Sep 21, 2017
If you are moving to Japan, there are many things you have to organize. One of the last things I took care of was my driver’s license, because I didn’t intend to drive a car in Japan soon. But I finally made the step to exchange my German driver’s license to the Japanese one in July this year. Here is what you should know!
|Take care! Japan has different rules according to the country where your driving license is issued. I am talking about the process for the following countries: Austria, Belgium, Czech Republic, Denmark, Finland, France, Germany, Greece, Iceland, Ireland, Italy, Luxembourg, Monaco, Norway, Portugal, Slovenia, Spain, Sweden, Switzerland, The Netherlands, The United Kingdom, Australia, New Zealand, Canada, Taiwan, South Korea, or USA (only Maryland or Washington). If you are from another country there might be another procedure including a written test and a driving test.|
Japanese translation of foreign license
The first thing you should get if you want to drive a car in Japan is a Japanese translation of your foreign license. Especially people from Switzerland, Germany, France, Belgium, Slovenia, Monaco and Taiwan need it because the international licenses issued in these countries are not accepted in Japan. However, for me it was super easy. The translation is made by the Japan Automobile Federation, short JAF, and you can find a list of the offices on their website.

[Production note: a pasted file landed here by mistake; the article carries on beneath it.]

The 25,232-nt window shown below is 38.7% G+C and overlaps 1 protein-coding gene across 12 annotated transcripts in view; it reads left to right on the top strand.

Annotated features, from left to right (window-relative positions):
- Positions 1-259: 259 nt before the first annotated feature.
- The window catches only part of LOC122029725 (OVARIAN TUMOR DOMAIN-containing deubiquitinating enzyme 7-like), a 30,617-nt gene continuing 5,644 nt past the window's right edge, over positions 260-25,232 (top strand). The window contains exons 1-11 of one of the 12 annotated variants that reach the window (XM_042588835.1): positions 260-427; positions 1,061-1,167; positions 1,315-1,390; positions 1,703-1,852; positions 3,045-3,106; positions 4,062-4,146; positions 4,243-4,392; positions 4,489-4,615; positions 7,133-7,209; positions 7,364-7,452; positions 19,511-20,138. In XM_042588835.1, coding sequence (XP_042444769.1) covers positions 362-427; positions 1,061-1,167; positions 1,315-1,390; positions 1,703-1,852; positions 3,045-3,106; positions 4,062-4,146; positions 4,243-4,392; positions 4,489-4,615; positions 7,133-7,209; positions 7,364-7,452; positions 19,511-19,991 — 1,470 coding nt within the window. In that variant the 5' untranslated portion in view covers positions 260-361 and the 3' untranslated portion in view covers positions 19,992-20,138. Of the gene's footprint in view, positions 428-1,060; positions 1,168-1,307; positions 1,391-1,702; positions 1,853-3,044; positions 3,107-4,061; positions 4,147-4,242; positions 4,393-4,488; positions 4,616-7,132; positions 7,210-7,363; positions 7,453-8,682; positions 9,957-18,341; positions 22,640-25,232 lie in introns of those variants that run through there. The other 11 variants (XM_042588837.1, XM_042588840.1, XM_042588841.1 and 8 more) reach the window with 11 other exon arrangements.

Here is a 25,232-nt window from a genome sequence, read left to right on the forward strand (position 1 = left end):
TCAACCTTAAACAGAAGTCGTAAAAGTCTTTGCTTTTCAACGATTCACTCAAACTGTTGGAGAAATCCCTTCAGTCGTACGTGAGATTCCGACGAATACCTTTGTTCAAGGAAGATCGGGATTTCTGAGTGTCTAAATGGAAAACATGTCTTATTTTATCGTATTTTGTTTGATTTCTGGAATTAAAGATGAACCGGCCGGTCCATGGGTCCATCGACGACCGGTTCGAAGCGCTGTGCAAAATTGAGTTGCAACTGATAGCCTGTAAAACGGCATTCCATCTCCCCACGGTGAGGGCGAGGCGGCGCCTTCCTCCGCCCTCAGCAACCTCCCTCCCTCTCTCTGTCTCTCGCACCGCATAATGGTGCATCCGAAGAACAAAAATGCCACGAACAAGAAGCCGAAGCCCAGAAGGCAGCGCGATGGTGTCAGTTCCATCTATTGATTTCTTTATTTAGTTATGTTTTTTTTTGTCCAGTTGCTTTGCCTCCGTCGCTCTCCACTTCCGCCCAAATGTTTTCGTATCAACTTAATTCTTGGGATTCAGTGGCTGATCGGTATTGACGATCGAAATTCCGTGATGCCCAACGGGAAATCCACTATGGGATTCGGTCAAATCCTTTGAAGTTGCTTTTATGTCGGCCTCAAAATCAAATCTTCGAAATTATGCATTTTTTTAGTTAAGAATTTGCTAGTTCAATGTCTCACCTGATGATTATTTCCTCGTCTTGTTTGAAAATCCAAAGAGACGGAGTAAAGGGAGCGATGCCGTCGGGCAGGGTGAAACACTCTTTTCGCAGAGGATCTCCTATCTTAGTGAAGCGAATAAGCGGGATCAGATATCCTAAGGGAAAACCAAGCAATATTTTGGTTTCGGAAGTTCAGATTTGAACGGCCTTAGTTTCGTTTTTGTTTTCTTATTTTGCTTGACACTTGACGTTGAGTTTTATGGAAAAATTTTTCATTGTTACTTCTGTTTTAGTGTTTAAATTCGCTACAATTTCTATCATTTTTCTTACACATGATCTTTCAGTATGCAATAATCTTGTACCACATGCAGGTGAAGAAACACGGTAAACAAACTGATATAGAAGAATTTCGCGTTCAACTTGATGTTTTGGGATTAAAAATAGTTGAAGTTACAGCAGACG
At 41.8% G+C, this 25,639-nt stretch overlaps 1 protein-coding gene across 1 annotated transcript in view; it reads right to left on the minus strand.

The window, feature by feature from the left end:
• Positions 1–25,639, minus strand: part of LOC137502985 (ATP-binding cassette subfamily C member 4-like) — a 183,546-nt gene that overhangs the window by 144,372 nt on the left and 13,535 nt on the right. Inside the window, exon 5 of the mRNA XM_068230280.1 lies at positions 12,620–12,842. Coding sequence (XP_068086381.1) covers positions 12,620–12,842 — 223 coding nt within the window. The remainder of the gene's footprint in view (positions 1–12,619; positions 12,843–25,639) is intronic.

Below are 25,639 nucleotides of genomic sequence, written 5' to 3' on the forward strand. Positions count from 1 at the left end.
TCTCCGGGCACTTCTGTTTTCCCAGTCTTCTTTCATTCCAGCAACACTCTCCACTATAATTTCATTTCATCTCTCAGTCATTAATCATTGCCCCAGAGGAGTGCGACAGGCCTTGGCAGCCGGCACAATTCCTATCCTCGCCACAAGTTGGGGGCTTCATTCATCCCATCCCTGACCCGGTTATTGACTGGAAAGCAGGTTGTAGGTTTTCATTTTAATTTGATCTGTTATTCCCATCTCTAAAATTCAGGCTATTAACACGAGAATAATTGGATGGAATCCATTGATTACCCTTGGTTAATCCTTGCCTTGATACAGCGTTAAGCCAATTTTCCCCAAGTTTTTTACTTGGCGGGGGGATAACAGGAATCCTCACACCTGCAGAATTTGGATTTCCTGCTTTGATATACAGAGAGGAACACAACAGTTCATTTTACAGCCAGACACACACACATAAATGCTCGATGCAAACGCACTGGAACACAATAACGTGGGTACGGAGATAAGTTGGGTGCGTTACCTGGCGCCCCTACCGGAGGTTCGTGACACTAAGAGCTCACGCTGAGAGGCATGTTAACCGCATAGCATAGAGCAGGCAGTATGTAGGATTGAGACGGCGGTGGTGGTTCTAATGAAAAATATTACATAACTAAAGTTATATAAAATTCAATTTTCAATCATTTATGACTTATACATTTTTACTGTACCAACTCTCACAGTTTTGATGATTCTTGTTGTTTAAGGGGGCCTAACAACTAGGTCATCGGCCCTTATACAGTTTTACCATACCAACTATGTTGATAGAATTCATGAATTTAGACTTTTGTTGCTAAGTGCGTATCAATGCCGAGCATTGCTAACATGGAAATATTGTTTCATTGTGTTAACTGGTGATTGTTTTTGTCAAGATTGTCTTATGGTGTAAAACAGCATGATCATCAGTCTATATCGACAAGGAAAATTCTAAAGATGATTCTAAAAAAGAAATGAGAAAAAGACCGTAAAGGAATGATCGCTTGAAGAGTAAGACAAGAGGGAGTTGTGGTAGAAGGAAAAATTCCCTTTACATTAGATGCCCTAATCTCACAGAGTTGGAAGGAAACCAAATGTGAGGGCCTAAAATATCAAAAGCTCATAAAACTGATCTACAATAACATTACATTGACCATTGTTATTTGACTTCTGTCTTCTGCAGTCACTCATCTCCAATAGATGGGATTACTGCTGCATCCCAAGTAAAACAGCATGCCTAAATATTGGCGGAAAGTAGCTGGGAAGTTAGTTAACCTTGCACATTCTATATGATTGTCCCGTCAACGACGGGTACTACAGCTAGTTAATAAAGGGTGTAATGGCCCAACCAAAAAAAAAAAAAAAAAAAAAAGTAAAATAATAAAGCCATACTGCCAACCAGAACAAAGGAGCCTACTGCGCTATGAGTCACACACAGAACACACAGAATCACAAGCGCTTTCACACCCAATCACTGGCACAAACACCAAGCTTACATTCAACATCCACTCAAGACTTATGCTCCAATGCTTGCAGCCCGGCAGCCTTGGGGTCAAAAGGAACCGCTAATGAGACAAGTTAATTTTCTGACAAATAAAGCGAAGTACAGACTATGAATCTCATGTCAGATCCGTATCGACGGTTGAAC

At the office you only need to show your foreign driver’s license (they make a copy) and have to fill out a short form, including your address in Japan. To be sure, I took my residence card and passport with me, they made a copy but didn’t really need it. The translation costs 3,000 yen.
I was told everything is finished within two hours. Sometimes it can take longer, up to a few days, but if there are no problems it normally works quickly. If you don’t want to come back to the office, they also can send it to your address for an extra fee.
Exchange at Driver’s License Center
Next step is to visit the Driver’s License Center in your prefecture. Better to go there early because there might be long waiting times (we spent over 4 hours there, including around 3 hours of waiting). Also if you don’t speak Japanese well, it is recommended to take someone with you who can help.
Following documents you need to bring:
- your foreign driver’s license
- Japanese translation of it
- residence card (Zairyu Card, 在留カード)
- current valid passport
- resident certificate (Juminhyo, 住民票)
- pass photo (3 x 2.4 cm)
- proof that you lived in your homecountry at least 3 months after the license was issued (work contract, school certificate, etc.)
All the documents will be checked. If these are ok, they will conduct an easy eye check with you, just about seeing colors and the opening of small circles. Next you need to fill out a form and go to the konbini or stamp shop, which is normally inside the building, to buy stamps worth the fee for the Japanese license. For me this was 4,250 yen. After this I had to go to another corner to take a photo which will then be printed on the license card.
When you have finished everyting, you just need to hand in the payment form with the stamps and wait. After around 30 minutes, finally my name was called and I was handed my Japanese driver’s license! Yes, I did it! I hope you can manage it, too!
Young German woman who made several trips to Japan, did one year Working Holiday and started living in Japan again since Oct' 2016. Love music, cats, traveling and food.
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Did you have to sit down and listen to a lecture and video about road safety? I remember doing that at some point it might have been when I renewed my license rather than when I exchanged it in the first place. If you don't get any points on you license, the lectures / videos get shorter every time you renew.
@Tomuu No, I didn't had to do anything like this, but yes, I heard this will be a point for the renewal of the license.